Marcel Oberlaender

Marcel Oberlaender
Max Planck Florida Institute
Jupiter, FL, USA

Speaker of Workshop 2

Will talk about: Quantitative anatomy for assembling large scale neural networks

Bio sketch:

Marcel Oberlaender is currently working as a Senior Research Associate at the recently established Max Planck Florida Institute in Jupiter/Palm Beach, USA. Together with the inaugural director Bert Sakmann he is setting up a department for “Digital Neuroanatomy”. He will focus on quantitative morphology of individual neurons, small neural ensembles and functional networks.

Marcel Oberlaender studied Physics at the Universities of Heidelberg, Germany and Melbourne, Australia. He received his Diploma in 2006, after developing a new method for automated tracing of complete three-dimensional dendrite and axon morphologies in the department of Cell Physiology at the Max Planck Institute for Medical Research in Heidelberg, Germany.

In 2009 he received his Ph.D. in Physics for his work at the Max Planck Institute of Neurobiology in Munich, Germany, generating an anatomically realistic neural network model of a cortical column in primary somatosensory cortex of rats. He developed several methods to obtain and quantify anatomical data, such as neuron distributions, neuronal cell-types or connectivity in small circuits.

Simulating neuronal activity within network models, he is aiming to gain mechanistic understanding of network function underlying behavior or malfunction in a diseased brain.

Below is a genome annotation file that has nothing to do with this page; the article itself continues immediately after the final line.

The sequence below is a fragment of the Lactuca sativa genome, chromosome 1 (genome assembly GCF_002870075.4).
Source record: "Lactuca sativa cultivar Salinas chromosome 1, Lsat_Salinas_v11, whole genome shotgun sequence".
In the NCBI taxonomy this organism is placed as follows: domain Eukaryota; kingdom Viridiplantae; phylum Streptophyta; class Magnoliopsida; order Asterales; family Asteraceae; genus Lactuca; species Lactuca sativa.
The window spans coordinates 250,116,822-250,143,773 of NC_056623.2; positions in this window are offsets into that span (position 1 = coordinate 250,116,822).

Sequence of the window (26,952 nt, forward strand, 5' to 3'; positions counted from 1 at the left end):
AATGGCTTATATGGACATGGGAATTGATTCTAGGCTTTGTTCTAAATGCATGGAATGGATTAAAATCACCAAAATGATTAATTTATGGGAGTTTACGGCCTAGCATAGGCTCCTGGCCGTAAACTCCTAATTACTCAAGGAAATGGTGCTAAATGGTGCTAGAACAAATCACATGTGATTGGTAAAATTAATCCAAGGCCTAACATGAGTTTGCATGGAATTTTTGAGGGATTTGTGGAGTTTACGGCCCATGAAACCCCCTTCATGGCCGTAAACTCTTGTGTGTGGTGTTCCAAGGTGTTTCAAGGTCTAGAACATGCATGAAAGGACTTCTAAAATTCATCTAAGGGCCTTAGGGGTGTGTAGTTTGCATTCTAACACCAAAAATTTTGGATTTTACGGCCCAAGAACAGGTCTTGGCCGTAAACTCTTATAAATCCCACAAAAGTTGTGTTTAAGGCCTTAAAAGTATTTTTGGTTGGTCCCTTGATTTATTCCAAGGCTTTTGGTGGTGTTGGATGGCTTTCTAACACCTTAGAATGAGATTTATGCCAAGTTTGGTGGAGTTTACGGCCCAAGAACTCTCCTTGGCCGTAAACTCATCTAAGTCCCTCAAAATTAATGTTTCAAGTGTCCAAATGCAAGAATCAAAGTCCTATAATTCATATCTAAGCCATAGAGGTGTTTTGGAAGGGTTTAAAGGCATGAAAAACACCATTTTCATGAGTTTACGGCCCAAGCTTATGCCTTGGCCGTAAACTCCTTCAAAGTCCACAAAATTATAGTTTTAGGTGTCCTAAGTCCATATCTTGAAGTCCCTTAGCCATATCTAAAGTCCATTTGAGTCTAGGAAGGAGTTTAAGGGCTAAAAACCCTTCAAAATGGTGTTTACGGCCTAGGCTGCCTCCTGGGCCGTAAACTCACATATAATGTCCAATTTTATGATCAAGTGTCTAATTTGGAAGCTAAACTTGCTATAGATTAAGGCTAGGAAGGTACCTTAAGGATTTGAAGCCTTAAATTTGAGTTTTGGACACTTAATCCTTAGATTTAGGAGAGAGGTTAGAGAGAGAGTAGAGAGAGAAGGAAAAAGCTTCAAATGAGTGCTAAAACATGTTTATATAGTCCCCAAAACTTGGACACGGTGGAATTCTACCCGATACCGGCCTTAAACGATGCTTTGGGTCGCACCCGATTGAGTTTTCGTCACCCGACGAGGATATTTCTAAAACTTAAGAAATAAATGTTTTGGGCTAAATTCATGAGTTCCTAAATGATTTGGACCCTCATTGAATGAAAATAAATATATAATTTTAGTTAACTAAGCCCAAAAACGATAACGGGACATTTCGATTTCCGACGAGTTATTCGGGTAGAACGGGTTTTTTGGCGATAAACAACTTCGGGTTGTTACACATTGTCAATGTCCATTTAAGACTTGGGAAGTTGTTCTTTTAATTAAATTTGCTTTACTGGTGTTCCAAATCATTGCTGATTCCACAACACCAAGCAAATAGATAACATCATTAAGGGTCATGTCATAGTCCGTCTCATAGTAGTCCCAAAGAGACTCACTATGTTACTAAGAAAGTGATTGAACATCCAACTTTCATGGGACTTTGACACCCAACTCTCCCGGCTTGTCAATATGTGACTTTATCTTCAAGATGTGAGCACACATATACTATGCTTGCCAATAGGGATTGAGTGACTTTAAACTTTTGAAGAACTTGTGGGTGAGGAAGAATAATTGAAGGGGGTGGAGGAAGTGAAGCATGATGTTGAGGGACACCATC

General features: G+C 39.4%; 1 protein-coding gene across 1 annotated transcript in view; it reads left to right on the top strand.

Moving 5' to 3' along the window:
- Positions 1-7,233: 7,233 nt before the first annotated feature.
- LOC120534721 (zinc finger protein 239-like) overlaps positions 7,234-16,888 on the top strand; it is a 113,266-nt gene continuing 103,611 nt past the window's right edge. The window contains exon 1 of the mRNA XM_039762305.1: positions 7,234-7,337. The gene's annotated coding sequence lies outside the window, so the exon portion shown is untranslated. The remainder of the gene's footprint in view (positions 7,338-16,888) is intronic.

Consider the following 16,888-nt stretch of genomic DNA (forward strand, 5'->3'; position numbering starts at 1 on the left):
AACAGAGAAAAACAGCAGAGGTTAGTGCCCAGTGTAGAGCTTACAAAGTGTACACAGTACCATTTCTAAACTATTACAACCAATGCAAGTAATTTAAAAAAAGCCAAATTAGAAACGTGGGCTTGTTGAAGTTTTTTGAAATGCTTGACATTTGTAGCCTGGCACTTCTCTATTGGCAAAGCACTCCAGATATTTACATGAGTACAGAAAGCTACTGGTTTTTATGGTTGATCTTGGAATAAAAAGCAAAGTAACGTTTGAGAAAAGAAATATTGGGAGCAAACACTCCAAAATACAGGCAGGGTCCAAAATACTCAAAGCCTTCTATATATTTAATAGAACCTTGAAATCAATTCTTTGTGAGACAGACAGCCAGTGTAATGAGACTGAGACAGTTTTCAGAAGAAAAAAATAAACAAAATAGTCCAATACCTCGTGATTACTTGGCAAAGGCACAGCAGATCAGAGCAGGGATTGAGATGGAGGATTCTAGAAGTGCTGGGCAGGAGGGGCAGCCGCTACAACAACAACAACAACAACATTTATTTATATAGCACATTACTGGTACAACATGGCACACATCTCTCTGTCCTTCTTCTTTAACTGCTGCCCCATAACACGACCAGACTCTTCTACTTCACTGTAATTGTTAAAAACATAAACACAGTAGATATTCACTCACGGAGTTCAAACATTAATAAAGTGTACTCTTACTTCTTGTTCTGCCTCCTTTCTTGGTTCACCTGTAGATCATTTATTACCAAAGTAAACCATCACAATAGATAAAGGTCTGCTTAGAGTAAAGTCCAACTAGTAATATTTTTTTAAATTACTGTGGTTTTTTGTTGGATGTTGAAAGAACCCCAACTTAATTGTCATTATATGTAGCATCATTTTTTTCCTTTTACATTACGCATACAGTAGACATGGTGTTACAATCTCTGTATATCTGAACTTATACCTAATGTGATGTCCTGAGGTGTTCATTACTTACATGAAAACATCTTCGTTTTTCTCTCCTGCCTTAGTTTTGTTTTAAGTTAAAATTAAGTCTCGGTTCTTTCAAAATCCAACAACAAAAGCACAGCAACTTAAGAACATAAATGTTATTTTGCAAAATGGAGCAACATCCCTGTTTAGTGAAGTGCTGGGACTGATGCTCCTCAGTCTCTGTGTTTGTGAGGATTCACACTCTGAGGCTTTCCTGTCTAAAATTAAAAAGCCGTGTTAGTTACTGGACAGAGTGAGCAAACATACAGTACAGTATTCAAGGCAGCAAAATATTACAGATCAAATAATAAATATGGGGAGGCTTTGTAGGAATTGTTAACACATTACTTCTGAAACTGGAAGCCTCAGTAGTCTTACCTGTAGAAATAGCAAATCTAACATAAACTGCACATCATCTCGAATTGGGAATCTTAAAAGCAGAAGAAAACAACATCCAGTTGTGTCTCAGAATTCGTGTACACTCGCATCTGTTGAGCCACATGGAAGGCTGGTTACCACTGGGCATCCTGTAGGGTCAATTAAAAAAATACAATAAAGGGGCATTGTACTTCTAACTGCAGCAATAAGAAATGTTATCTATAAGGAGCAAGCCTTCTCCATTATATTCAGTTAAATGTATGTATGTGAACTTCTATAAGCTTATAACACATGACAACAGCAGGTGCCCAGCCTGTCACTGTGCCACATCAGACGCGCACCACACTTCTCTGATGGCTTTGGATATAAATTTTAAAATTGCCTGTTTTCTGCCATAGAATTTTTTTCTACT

Talk abstract:

Sensory deprivation, as well as neurodegenerative diseases, such as Alzheimer’s, cause substantial changes in brain function and anatomy, which ultimately result in behavioral deficits. Therefore, over the last 5 years, Marcel Oberlaender and his colleagues developed methods to image and quantify 3D neuron and neuronal network anatomy. These methods allow determining the number and three-dimensional distribution of all neurons in large volumes of brain tissue, the tracing of all processes from individual neurons, their classification and interconnection to realistic neural networks (see Figure).

Oberlaender work image

Illustration of the “Networks in silico project”. High resolution 3D image stacks of the entire brain lay the foundation to quantify the structure and 3D distribution of all neurons within functional neuronal networks. Here, the whisker-related thalamocortical pathway in rats is reconstructed.







So far these methods were limited to certain brain regions such as the somatosensory cortex or thalamus. However, recent developments in imaging techniques and computing power will allow in principle the application of these methods to the entire mouse or rat brain. The department of “Digital Neuroanatomy” at the newly founded “Max Planck Florida Institute for Integrative Biology and Neurosciences” therefore aims to determine the total number and three-dimensional distribution of all neurons in brains of “normal” mice. The resultant “cellular atlas” of the mouse brain will function as an unbiased reference for anatomical changes at cellular level caused by sensory deprivation or disease.

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